Mechanical invention is the product of your need. The most important need of man is to eat first, then clothing. For this reason, the making of clothes has been one of the main causes of human suffering in every age.

This was the first item used in the field. Linen fabric was considered 'unrivaled', 'king fabric' for a long time. Trying to remember the dresses our grandmothers found in their chests is enough to prove it. Wool is as old as it is. However, the ones made of merino wool are only produced by XVII. Century France, then spread in England. Cotton fabrics are known in this order, cotton is also known in North America as XVII. Has been planting since centuries. It is even necessary to link the cause of blacks' slavery directly to cotton plantations. Because it is the cause of this situation. The severe need for hand labor in cotton and sugarcane plantations in the southern states.

We should also add linen, wool and cotton towels. Only silk was not a substance that anyone could use; The higher the level of life is, the higher it gets, but as the luxury item. The biggest center of silk production was Lyon. But after the retreat of Edit de Nantes, most of the Protestants migrated to other countries, especially to Switzerland and the UK, and carried their workshops to and fro.

XVII. In the 19th century, weaving industry was leading in France. A newly established modern army has led to the rapid development of hundreds of thousands of uniformed weaving industries. The Van Robais factories, employing 1,500 workers in 1685, began employing 1.8 million workers in 1720, as well as thousands of workers working at home. In England, the weaving industry is bigger. The wool business was the main source of income for the country. (So, the president of the House of Lords sat on a sack of wool.)

Despite the social and economic importance, it is not really understandable that fabric has not undergone a significant change from the middle ages to that day ... Yarn multiplicity has been sprinkled with furrows or spinning in houses; Even this was the traditional struggle of old girls. And they were in ancient stalls after the thread was obtained. The only innovation that has been carried out since the Polished Stone Age was the use of the shuttle (1490) by Leonardo da Vinci. The weft thread was wrapped around a bar placed inside the shuttle. While the chain yarns were moving away from each other, the weaver pulled the plug from one end to the other end. The chain yarns were still separated from each other, the weaver reapplied, so it went on.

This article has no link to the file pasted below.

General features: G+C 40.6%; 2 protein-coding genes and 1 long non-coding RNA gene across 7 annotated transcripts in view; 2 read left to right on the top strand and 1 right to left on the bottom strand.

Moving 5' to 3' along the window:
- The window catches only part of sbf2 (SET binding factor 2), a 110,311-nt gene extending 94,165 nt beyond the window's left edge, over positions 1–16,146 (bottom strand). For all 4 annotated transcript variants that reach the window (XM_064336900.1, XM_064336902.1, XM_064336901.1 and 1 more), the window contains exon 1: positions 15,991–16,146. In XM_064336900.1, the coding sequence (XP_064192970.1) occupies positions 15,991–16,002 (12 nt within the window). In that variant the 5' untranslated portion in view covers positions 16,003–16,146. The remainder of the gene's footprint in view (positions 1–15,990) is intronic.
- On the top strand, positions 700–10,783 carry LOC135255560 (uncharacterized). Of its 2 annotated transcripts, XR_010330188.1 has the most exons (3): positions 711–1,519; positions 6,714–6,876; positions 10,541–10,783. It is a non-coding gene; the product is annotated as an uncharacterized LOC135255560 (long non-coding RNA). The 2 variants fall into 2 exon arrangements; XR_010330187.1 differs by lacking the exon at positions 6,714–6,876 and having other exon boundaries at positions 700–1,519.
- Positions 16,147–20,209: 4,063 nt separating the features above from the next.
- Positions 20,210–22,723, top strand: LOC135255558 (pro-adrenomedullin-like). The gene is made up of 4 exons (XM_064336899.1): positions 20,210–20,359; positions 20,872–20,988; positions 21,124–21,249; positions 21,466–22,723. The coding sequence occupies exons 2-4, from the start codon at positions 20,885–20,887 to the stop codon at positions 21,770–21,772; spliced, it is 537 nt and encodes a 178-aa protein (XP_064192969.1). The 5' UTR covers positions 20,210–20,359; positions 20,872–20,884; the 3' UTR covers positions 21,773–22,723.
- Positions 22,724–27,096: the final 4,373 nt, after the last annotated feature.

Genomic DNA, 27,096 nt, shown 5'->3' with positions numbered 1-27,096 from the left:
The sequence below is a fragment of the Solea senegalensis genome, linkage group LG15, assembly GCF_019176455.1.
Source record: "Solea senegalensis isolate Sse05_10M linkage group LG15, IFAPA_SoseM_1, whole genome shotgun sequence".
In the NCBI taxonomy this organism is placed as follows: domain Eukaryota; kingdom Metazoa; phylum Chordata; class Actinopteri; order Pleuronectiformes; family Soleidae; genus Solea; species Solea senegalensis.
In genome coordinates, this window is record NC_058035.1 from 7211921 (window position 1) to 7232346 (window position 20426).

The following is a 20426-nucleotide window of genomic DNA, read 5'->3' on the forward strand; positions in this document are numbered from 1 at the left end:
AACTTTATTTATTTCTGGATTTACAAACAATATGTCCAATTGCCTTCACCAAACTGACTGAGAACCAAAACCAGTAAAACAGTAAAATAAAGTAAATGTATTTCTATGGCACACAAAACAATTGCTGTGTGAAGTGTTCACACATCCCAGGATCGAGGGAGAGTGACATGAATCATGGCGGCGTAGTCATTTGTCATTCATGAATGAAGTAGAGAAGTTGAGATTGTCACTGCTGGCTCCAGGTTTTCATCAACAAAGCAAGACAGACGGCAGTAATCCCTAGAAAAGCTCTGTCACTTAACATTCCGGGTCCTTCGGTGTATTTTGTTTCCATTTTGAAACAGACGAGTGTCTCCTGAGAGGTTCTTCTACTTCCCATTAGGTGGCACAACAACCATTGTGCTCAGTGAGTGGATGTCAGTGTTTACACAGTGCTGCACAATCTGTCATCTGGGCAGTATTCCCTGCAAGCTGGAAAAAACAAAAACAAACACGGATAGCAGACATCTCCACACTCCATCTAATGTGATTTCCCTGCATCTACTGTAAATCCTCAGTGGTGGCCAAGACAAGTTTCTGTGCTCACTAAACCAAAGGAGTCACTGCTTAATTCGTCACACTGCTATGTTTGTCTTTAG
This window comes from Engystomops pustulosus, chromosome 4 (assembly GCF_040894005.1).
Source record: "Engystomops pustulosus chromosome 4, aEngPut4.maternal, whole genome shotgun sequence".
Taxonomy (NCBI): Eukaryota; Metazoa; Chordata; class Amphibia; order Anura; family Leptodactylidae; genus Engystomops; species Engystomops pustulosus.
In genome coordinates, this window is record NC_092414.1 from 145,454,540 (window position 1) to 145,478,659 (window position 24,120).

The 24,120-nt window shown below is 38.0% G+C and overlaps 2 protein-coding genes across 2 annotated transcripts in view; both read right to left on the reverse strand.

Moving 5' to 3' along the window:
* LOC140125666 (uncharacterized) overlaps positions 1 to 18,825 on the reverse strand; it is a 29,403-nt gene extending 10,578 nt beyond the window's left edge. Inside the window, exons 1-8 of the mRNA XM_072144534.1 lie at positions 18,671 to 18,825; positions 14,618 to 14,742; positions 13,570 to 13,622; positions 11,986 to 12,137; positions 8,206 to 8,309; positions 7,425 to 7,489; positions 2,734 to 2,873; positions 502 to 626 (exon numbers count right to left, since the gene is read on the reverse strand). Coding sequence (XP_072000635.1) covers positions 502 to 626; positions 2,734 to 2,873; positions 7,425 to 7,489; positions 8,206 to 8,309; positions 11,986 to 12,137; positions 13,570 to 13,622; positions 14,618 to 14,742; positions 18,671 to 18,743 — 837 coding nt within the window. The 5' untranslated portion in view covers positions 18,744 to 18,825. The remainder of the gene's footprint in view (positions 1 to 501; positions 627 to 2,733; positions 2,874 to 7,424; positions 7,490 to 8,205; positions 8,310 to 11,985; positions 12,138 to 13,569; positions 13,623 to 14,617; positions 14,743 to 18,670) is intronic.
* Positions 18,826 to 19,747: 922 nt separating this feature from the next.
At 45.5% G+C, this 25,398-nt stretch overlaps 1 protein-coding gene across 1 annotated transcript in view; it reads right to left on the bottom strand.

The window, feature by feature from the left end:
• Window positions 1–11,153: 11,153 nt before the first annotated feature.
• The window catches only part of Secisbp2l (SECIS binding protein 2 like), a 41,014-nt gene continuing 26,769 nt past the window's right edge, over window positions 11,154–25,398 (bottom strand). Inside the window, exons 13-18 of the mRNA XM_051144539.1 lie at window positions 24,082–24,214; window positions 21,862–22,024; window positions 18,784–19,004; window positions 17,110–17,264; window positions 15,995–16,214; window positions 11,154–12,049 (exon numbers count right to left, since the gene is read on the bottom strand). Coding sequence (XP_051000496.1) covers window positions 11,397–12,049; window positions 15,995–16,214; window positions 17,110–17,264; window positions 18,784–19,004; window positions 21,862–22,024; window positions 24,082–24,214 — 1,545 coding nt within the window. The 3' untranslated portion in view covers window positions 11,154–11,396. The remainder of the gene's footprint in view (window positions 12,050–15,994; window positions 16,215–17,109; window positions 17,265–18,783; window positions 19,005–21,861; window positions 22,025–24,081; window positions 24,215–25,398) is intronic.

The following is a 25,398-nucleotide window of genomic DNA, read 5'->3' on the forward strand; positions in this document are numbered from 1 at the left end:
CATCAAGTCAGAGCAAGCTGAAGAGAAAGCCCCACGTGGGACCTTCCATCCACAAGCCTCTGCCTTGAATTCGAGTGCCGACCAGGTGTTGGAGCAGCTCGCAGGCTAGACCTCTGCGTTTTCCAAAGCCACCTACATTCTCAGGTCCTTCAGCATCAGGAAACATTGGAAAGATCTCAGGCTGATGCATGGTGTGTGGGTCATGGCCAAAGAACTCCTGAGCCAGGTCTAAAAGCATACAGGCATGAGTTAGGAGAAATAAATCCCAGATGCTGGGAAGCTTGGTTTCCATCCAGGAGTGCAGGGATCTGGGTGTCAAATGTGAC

In this 'life frame', the workers will have mastered the craftsmanship that an employee can fabricate seven balls a year, and the Van Robais Factory could fabricate a 1200 ball fabric at a party. It is such a mastery, the efficiency is very low because it is based on personal talents. For this reason, the British, who have a great deal of importance in quality, have begun to seek ways to accelerate production.

This way, in 1733 John Kay found (1704-1764). A device that he invented led into a shuttle that was moved by a cord. Thus, the shuttle did not just come and go faster (it was called "flying shuttle" because of its speed), allowing one hand of the weaver to be released.

The invention of the "flying saucer" immediately created a worrying problem: the fact that the fabrics were touched more quickly caused a shortage of yarn. This time the yarn bending work was going to be heavy, it was necessary to use a machine instead of the dough and the output. Such a machine that made John Wyatt's premier was developed by German Ludwig Paul in 1738. Wyatt was a humble man with the pleasure of inventing, but his machine did not interest him, but in 1767 James Hargreaves made some changes to make a machine suitable for twisting 120 yarns alone, giving his daughter "Jenny" the name. Workers who were afraid of being unemployed, Hargreaves had to close his factory when he turned against Jenny.

Another inventor, Thomas Highs, was not brighter than that, and the weaving machine he invented did not achieve success when the "wateroframe" (1768) made a real progress in hydraulic thrashing, not by hand; But at least he caught the attention of Samuel Crompton (1753-1827), a small yarn maker. Crompton combined some of Highs' machine's with Jenny's; So that a 'hybrid' machine known as "Mlle Jenny" appeared (1774). With a lot of sarcasm and jealousy, the yarns were actually spinning fine, firm yarns that were even suitable for muslin.

The benefit of "Mule Jenny" was so obvious that they had to adopt yarn makers. But somebody got the cash ...

A savvy businessman named Richard Arkwright (1732-1792) placed himself in the face of growing cloth demands to produce a loom in perfection that surpasses the previous ones. Thus, a loom that combines the features of "Mule Jenny," and "Waterframe" appeared. Arkwright immediately entered the business and built factories and began mass production. It was finally rich enough to receive the royal title of nobility

Brief History of Fabric